Cholesterol-lowering drugs reduce risk of stroke, heart attack

May 02, 2007

People whose cholesterol improved after one month on cholesterol-lowering drugs called statins reduced their risk of stroke and heart attack, according to research that will be presented at the American Academy of Neurology’s 59th Annual Meeting in Boston.

The study enrolled 4,731 people within one to six months of having a stroke or transient ischemic attack, or mini-stroke, and with no history of heart disease. Half of the participants received the cholesterol-lowering drug atorvastatin and half received a placebo. The participants were then followed for an average of four and a half years.

For each 10-percent decrease in LDL, or low-density lipoprotein “bad” cholesterol, the risk of stroke was reduced by four percent and the risk of heart attack was reduced by seven percent. The average decrease in LDL cholesterol after one month on atorvastatin was 53 percent.

“These findings reinforce the importance of controlling cholesterol,” said study author Pierre Amarenco, MD, of Denis Diderot University in Paris, France, and Fellow member of the American Academy of Neurology. “It’s encouraging to see that reducing cholesterol so quickly can have positive long-term effects.”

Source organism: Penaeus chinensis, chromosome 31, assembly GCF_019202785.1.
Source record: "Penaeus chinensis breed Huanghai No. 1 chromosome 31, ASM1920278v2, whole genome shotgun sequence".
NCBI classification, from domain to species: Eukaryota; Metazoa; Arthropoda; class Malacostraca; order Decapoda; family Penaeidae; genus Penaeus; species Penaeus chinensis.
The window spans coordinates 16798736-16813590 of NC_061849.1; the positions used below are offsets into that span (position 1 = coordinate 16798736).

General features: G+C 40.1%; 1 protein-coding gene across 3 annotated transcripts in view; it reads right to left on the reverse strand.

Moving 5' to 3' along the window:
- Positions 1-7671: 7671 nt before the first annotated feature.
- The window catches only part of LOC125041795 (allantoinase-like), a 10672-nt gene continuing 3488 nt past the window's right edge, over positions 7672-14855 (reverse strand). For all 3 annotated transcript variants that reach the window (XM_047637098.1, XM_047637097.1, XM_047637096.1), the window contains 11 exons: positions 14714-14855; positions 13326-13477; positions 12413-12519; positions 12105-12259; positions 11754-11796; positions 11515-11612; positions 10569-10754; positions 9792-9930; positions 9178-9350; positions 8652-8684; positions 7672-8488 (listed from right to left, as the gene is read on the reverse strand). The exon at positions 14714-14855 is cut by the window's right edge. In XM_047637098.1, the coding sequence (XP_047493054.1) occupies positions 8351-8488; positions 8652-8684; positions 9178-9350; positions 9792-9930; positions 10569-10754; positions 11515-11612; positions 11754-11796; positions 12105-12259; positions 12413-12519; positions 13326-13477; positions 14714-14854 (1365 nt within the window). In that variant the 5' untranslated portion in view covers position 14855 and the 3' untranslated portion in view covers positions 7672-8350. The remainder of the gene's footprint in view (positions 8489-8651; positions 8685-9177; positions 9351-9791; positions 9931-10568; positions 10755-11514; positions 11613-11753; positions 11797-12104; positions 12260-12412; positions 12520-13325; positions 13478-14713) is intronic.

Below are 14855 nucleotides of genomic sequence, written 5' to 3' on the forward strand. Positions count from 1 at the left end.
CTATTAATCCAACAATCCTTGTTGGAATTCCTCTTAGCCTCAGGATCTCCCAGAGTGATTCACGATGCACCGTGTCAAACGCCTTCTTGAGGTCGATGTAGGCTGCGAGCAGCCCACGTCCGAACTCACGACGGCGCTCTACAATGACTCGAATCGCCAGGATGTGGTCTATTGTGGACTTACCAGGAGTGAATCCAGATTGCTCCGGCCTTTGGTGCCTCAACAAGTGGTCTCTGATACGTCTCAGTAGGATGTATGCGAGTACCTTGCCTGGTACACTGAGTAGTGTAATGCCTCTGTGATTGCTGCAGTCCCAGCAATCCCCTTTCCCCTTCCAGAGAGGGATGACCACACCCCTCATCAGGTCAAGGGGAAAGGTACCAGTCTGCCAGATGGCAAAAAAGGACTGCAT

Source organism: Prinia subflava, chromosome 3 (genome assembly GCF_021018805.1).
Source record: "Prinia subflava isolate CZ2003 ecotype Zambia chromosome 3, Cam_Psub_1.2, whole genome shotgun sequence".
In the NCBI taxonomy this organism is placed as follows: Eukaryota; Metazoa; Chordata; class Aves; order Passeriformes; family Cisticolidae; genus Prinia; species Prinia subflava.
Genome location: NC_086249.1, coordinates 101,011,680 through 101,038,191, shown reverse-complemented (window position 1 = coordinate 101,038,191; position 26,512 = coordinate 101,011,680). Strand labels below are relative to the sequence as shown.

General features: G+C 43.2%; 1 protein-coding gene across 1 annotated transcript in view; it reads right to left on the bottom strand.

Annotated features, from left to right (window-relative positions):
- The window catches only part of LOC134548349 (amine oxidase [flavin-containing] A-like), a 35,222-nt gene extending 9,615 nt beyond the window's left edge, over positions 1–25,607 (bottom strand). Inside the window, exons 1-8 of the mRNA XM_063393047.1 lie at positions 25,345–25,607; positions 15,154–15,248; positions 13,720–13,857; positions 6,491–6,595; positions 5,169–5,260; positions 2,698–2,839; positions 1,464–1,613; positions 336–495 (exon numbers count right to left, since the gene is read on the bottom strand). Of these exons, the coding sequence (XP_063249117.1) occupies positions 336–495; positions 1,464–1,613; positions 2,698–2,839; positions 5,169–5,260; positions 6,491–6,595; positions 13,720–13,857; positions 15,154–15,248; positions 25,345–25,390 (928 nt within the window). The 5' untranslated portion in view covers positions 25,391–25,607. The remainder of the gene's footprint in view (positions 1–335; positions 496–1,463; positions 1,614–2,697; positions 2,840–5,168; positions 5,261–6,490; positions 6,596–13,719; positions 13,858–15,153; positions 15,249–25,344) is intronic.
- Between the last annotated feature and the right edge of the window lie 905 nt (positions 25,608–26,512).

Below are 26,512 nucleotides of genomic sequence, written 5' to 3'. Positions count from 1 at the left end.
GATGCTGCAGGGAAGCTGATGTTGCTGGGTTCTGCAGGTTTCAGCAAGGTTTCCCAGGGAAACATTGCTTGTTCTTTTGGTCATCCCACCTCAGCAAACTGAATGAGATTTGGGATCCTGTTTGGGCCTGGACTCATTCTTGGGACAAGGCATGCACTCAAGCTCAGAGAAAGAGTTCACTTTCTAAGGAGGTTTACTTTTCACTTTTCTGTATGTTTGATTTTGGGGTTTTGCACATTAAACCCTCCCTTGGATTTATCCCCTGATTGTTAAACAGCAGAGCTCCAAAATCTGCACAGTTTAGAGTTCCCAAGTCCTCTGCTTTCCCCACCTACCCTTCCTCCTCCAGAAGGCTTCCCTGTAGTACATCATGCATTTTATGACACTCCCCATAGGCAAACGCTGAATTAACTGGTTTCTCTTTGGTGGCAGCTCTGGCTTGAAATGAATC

People with higher levels of HDL, or high-density lipoprotein “good” cholesterol, at the beginning of the study and after one month had a lower risk of stroke.

Source: American Academy of Neurology

Explore further: FDA OKs Cubist antibiotic for serious infections

add to favorites email to friend print save as pdf

Related Stories

A medical lab for the home

Nov 04, 2014

Fraunhofer FIT demonstrates a mobile wireless system that monitors the health of elderly people in their own homes, using miniature sensors. Besides non-invasive sensors this platform integrates technology ...

Golden retriever study sniffs for cancer clues

Sep 11, 2014

(HealthDay)—Michael Court is a scientist and a dog lover, so he jumped at the chance to enroll his golden retriever in a nationwide study aimed at fighting cancer and other ills in canines.

Recommended for you

FDA OKs Cubist antibiotic for serious infections

Dec 20, 2014

The Food and Drug Administration has approved a new medicine to fight complex infections in the abdomen and urinary tract, the fourth antibiotic the agency has approved since May.

Xtoro approved for swimmer's ear

Dec 18, 2014

(HealthDay)—Xtoro (finafloxacin otic suspension) eardrops have been approved by the U.S. Food and Drug Administration to treat swimmer's ear, clinically known as acute otitis externa.

Drug interaction identified for ondansetron, tramadol

Dec 18, 2014

(HealthDay)—In the early postoperative period, ondansetron is associated with increased requirements for tramadol consumption, according to a review and meta-analysis published online Dec. 10 in Anaesthesia.

New system targets germs in donated blood plasma

Dec 17, 2014

(HealthDay)—A new system designed to eliminate germs in donated blood plasma and reduce the risk of transmitting a plasma-borne infection has been approved by the U.S. Food and Drug Administration.

User comments : 0

Please sign in to add a comment. Registration is free, and takes less than a minute. Read more

Click here to reset your password.
Sign in to get notified via email when new comments are made.